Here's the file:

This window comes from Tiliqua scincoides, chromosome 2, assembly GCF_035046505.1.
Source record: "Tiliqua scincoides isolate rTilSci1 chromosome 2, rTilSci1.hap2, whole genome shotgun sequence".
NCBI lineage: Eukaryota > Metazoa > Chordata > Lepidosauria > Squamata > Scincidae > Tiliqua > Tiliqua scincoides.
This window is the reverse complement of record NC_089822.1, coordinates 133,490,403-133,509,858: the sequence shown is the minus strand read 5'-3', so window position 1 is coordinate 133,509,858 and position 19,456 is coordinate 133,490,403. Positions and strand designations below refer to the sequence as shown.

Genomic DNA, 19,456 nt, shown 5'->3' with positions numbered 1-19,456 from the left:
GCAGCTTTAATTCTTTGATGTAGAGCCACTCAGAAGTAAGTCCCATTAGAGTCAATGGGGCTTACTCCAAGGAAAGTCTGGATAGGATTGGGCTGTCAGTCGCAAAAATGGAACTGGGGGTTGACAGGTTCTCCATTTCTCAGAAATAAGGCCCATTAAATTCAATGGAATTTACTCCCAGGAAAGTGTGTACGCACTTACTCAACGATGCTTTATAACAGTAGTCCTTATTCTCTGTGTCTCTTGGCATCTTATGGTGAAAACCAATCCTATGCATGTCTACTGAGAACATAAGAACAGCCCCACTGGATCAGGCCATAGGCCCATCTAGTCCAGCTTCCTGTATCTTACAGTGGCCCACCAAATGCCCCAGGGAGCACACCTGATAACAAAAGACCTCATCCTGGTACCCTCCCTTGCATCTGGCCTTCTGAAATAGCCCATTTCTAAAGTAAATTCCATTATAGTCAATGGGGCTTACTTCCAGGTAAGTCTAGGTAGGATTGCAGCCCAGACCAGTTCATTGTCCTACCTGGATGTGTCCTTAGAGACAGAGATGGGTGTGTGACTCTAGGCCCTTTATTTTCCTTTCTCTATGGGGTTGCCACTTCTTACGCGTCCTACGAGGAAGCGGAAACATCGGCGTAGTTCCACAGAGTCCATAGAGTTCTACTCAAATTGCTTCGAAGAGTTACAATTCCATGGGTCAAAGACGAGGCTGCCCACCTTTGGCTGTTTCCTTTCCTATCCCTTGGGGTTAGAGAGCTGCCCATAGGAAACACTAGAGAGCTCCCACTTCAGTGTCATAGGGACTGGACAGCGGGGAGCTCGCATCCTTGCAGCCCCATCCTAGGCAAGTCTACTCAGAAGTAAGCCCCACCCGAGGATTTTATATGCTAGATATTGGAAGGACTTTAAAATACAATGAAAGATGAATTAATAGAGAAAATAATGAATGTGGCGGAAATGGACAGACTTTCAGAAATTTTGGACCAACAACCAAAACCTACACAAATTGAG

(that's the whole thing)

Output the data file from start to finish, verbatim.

This window comes from Tiliqua scincoides, chromosome 2, assembly GCF_035046505.1.
Source record: "Tiliqua scincoides isolate rTilSci1 chromosome 2, rTilSci1.hap2, whole genome shotgun sequence".
NCBI lineage: Eukaryota > Metazoa > Chordata > Lepidosauria > Squamata > Scincidae > Tiliqua > Tiliqua scincoides.
This window is the reverse complement of record NC_089822.1, coordinates 133,490,403-133,509,858: the sequence shown is the minus strand read 5'-3', so window position 1 is coordinate 133,509,858 and position 19,456 is coordinate 133,490,403. Positions and strand designations below refer to the sequence as shown.

Genomic DNA, 19,456 nt, shown 5'->3' with positions numbered 1-19,456 from the left:
GCAGCTTTAATTCTTTGATGTAGAGCCACTCAGAAGTAAGTCCCATTAGAGTCAATGGGGCTTACTCCAAGGAAAGTCTGGATAGGATTGGGCTGTCAGTCGCAAAAATGGAACTGGGGGTTGACAGGTTCTCCATTTCTCAGAAATAAGGCCCATTAAATTCAATGGAATTTACTCCCAGGAAAGTGTGTACGCACTTACTCAACGATGCTTTATAACAGTAGTCCTTATTCTCTGTGTCTCTTGGCATCTTATGGTGAAAACCAATCCTATGCATGTCTACTGAGAACATAAGAACAGCCCCACTGGATCAGGCCATAGGCCCATCTAGTCCAGCTTCCTGTATCTTACAGTGGCCCACCAAATGCCCCAGGGAGCACACCTGATAACAAAAGACCTCATCCTGGTACCCTCCCTTGCATCTGGCCTTCTGAAATAGCCCATTTCTAAAGTAAATTCCATTATAGTCAATGGGGCTTACTTCCAGGTAAGTCTAGGTAGGATTGCAGCCCAGACCAGTTCATTGTCCTACCTGGATGTGTCCTTAGAGACAGAGATGGGTGTGTGACTCTAGGCCCTTTATTTTCCTTTCTCTATGGGGTTGCCACTTCTTACGCGTCCTACGAGGAAGCGGAAACATCGGCGTAGTTCCACAGAGTCCATAGAGTTCTACTCAAATTGCTTCGAAGAGTTACAATTCCATGGGTCAAAGACGAGGCTGCCCACCTTTGGCTGTTTCCTTTCCTATCCCTTGGGGTTAGAGAGCTGCCCATAGGAAACACTAGAGAGCTCCCACTTCAGTGTCATAGGGACTGGACAGCGGGGAGCTCGCATCCTTGCAGCCCCATCCTAGGCAAGTCTACTCAGAAGTAAGCCCCACCCGAGGATTTTATATGCTAGATATTGGAAGGACTTTAAAATACAATGAAAGATGAATTAATAGAGAAAATAATGAATGTGGCGGAAATGGACAGACTTTCAGAAATTTTGGACCAACAACCAAAACCTACACAAATTGAG